Triumph Spitfire’s second generation
Because the first Triumph was a hit among buyers and sold in great numbers, Triumph decided not to change it much when working on its successor. As a result, the new car, introduced in 1965, was similar to the one it replaced, with only a few cosmetical updates. This included a differently styled grille and more luxurious upholstery, among other details. There were no dramatic changes under the skin, either, with all mechanics being carried over from the outgoing model. Yet, the engine received a new carburetor and camshaft, which brought its output to 67 horsepower.
Third-generation Triumph Spitfire
In 1967, just two years after the second-gen model, its successor was released. But this time, the new car featured a noticeable redesign and various updated features. While the overall shape remained the same, the new car featured more aggressive body lines. This included much larger wheel arches and a revised front end, among other things. The interior was more luxurious, featuring a wood-plated instrument dash and a new steering wheel.
As with previous models, the third-gen Spitfire shared most of its mechanics with the Herald saloon. As a result, it used an updated 1.3-liter engine, which developed 75 horsepower. With 0-60 times in under 13 seconds and almost 100 mph top speed, the new Spitfire was more than competitive with its rivals. Still, in 1969, models for the US market were slightly detuned to meet the upcoming emission control regulations.
Triumph Spitfire’s fourth iteration
The fourth generation, which came to the market in 1970, Spitfire had almost an identical front end to its predecessor, as the designer focused on the rear end. Here, a more square body shape inspired by the new and highly successful Stag was employed. On the inside, the instrument cluster was moved from its traditional central-mounted position to in front of the driver. In addition, a redesigned hardtop, which was more sturdy, was available.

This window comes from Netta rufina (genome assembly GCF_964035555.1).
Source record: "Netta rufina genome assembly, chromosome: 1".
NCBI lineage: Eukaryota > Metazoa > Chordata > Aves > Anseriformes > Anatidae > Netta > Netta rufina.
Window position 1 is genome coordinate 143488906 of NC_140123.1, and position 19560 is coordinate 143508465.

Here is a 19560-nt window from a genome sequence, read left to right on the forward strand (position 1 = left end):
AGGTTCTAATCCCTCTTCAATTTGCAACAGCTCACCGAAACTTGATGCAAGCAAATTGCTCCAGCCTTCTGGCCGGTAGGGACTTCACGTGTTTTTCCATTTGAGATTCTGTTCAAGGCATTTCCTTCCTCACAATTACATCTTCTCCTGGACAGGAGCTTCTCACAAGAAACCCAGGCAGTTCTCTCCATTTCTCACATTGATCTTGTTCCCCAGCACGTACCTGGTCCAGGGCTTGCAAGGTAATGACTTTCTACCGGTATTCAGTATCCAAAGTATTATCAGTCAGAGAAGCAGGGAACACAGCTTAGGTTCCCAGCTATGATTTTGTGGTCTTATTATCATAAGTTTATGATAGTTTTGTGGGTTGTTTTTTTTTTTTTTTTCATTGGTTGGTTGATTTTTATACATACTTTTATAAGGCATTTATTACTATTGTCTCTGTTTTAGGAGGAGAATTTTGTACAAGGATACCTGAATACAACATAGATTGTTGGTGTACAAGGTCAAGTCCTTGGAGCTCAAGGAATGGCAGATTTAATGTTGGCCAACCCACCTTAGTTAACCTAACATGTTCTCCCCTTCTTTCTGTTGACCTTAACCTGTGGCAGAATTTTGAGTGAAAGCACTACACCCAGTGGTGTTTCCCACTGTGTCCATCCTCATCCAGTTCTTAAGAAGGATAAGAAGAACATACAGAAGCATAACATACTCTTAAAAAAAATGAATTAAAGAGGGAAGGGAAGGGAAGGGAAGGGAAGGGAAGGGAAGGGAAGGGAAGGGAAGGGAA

Most of the mechanics were quite similar to those in the outgoing model. By incorporating various safety features, the new Spitfire was slightly heavier, which did impact the performance. But the most significant change was done to the rear suspension, addressing the car’s somewhat unpredictable handling. By revising the infamous swing axle and giving it a negative camber, Triumphs engineers managed to make the new Spitfire easier to control.
The last of the Triumph Spitfire
The new and what would become the last Triumph Spitfire was introduced in late 1973. Driven by a good reception of the old cars, designers decided not to significantly restyle the outside and the interior. The only changes were made to the bumpers and headlights to meet the new safety standards. On the inside, creature comforts such as improved seats with headrests and electric screen washers became available.
The most significant update was under the hood, with the new car now having a 1.5-liter engine. The model, emphasizing the upgrade, was given a Spitfire 1500 nameplate. But despite the increase in the volume, the power output dropped to a modest 53 horsepower. This was due to the lower compression ratio, which was necessary to allow the usage of lower-octane fuel that was popular in the US. Still, the new engine had a lot of torque, which made the driving experience far more leisurely. In the end, the Spitfire 1500 remained in production until 1980.
Which is the most desirable Triumph Spitfire
In general, all Spitfire models are popular among automotive enthusiasts. It is, however, widely accepted that third-generation cars are the best among them, as they offer the most competitive performance and handling. The latest variant, Triumph Spitfire 1500, is also well-liked for its torquey engine and pleasurable driving experience. These cars are not that expensive, with the cheapest being priced at less than $10,000. On the other end of the scale, pristine models could reach prices well above $30,000.
Triumph Spitfire was a small British open-roof roadster manufactured between 1962 and 1980. During these years, more than 300,000 cars left the assembly line. Many of them were sold in the US, which ushered the way for other Triumphs models to this lucrative market. Most owners praised their Spitfires for robust reliability and exciting driving experience, making them one of the most desirable roadsters of their time.